U.S. stocks slid more than 1 percent on Tuesday after an unexpectedly large drop in inventories at wholesalers raised doubts about an economic recovery and bank shares skidded after a prominent analyst warned that fundamentals for the industry have not improved.

The sharp drop in inventories in June, which was nearly double expectations, suggests that businesses remained skeptical about a return in demand.

There has been a lot of discussion that we are building a base for inventory rebuild but (today's number) suggests that we are a bit off on the recovery that some people had been anticipating, said Peter Jankovskis, co-chief investment officer at OakBrook Investments LLC in Lisle, Illinois.

Jankovskis said the market also was definitely seeing a pullback after the recent rally that sent the broader S&P index to a 10-month high last week and up nearly 50 percent from a closing-low set on March 9.

Financial stocks were major underperformers, tumbling after Rochdale Securities analyst Richard Bove painted a gloomy outlook for the banking industry. He said bank stocks are trading on fumes, and he expects a short-term pull-back in the stock prices after a recent rise.

The Dow Jones industrial average <.DJI> was down 103.99 points, or 1.11 percent, at 9,233.96. The Standard & Poor's 500 Index <.SPX> was down 13.34 points, or 1.32 percent, at 993.76. The Nasdaq Composite Index <.IXIC> was down 27.67 points, or 1.39 percent, at 1,964.57.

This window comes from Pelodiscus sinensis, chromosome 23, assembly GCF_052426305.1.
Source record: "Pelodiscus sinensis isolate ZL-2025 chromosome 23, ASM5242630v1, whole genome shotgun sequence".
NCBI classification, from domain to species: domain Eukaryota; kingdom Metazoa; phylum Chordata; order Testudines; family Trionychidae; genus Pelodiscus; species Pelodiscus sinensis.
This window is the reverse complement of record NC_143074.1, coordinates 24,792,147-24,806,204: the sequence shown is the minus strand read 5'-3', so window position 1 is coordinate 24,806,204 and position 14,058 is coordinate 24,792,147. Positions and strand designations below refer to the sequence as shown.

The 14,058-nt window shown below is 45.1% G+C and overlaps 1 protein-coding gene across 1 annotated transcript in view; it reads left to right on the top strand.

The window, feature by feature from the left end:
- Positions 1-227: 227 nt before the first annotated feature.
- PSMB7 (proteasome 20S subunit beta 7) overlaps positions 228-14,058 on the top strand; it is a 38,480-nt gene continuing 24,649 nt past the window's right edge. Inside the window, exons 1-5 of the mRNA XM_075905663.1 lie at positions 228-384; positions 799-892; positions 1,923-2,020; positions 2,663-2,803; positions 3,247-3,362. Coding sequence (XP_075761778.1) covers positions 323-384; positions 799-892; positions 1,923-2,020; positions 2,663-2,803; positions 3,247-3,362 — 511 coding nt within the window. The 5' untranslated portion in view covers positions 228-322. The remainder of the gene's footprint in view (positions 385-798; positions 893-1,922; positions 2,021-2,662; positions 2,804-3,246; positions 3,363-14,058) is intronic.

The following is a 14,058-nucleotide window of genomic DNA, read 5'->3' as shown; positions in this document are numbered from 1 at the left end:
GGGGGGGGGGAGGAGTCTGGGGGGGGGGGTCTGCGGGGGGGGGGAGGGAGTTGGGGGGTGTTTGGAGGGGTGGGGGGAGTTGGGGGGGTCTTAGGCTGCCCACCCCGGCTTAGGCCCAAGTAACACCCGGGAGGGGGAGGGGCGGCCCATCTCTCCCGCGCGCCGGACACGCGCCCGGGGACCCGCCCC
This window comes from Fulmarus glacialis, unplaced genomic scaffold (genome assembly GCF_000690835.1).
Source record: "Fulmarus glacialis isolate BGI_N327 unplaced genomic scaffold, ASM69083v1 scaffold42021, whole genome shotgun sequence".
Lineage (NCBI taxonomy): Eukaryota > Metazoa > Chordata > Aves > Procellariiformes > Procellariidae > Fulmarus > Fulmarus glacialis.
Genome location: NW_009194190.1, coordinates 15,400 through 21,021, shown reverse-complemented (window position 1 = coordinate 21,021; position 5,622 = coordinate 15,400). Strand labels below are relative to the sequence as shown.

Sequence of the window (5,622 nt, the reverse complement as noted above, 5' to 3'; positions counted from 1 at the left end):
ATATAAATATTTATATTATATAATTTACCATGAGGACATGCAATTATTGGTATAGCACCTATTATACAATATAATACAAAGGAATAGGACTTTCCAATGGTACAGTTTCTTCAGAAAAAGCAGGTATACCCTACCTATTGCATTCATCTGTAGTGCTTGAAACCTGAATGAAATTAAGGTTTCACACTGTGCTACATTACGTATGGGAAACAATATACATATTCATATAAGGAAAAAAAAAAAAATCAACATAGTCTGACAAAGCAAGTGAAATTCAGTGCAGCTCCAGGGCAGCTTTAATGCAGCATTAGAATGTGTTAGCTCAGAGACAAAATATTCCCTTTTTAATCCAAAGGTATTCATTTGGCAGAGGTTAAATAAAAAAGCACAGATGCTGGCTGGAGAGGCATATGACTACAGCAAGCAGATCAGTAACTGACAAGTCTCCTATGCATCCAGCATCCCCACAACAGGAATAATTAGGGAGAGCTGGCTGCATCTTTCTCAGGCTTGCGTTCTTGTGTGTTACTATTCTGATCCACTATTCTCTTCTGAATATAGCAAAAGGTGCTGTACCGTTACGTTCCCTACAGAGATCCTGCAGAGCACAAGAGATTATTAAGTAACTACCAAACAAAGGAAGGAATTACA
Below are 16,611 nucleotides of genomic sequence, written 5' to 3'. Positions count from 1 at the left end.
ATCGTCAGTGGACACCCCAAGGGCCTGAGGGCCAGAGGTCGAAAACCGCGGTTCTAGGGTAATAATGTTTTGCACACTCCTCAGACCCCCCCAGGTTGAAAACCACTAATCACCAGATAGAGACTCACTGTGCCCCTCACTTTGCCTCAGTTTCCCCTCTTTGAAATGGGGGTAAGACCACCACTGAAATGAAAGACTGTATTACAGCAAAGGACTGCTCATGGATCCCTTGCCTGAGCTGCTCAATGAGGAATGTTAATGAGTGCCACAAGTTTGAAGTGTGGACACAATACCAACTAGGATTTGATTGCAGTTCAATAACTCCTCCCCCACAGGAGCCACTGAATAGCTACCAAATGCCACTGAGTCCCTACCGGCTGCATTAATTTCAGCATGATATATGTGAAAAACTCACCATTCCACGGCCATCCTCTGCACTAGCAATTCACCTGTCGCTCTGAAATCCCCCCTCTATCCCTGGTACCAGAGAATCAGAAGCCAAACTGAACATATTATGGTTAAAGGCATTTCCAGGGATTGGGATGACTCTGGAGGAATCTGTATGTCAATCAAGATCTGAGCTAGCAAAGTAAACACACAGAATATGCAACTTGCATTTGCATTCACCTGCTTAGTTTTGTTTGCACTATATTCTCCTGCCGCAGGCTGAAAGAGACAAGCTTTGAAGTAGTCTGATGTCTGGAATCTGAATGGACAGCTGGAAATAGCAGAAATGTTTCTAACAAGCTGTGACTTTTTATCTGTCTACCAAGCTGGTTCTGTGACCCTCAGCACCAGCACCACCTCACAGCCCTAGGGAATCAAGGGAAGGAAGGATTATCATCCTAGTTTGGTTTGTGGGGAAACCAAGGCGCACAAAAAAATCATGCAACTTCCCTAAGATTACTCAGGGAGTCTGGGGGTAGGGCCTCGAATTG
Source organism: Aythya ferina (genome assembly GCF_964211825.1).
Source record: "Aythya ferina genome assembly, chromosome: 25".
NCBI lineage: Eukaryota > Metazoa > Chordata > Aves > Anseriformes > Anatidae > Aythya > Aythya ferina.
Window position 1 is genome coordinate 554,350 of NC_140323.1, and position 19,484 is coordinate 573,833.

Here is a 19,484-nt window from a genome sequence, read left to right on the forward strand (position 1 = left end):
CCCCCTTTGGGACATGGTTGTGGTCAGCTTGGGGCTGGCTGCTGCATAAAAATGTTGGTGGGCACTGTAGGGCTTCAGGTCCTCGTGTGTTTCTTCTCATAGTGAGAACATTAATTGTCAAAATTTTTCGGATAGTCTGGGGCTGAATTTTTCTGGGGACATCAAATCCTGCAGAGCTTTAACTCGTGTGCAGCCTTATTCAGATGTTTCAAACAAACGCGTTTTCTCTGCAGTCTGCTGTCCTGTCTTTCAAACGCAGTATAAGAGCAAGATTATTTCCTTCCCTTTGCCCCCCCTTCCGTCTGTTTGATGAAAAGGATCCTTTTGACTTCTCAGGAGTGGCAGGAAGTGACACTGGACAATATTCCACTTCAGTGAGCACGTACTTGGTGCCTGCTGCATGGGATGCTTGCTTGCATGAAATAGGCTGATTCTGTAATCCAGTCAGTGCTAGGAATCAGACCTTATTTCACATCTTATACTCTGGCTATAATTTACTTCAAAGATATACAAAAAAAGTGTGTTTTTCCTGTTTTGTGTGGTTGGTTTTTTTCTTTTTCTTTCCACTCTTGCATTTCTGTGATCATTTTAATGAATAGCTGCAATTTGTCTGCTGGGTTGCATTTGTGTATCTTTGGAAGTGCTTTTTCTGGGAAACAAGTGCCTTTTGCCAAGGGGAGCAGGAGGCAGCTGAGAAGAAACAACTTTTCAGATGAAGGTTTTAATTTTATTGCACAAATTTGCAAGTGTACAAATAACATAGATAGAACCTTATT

Among banking stocks, Bank of America was down 4.14 percent to $15.99 and JP MorganChase was down 3.54 percent to $41.19.

The S&P Regional Banks sub-index <.GSPBNKS> was off 5.09 percent, while the KBW Bank Index <.BKX> was down 4.83 percent.

Also hurting financials, Miller Tabak cut its price targets on Zions Bancorp and Regions Financial Corp . Shares of Zions dropped more than 10 percent to $16.10, while Regions dropped 5.43 percent to $4.70.

CIT Group Inc added to losses for the financial sector, plunging 22 percent to $1.15 after the 101-year-old lender said it would file for bankruptcy protection if it failed to complete its debt tender or arrange other financing.

The negative news offset better-than-expected data on U.S. non-farm productivity in the second quarter, which showed worker productivity rose at the fastest pace in six years as hours worked fell much more steeply than output.

Investors are closely eyeing the two-day monetary policy meeting by the U.S. Federal Reserve that kicks off on Tuesday. While interest rates are likely to remain at current levels, the focus will be on signs of an exit strategy from the Fed's quantitative easing policy. (Additional reporting by Chuck Mikolajczak; Editing by Leslie Adler)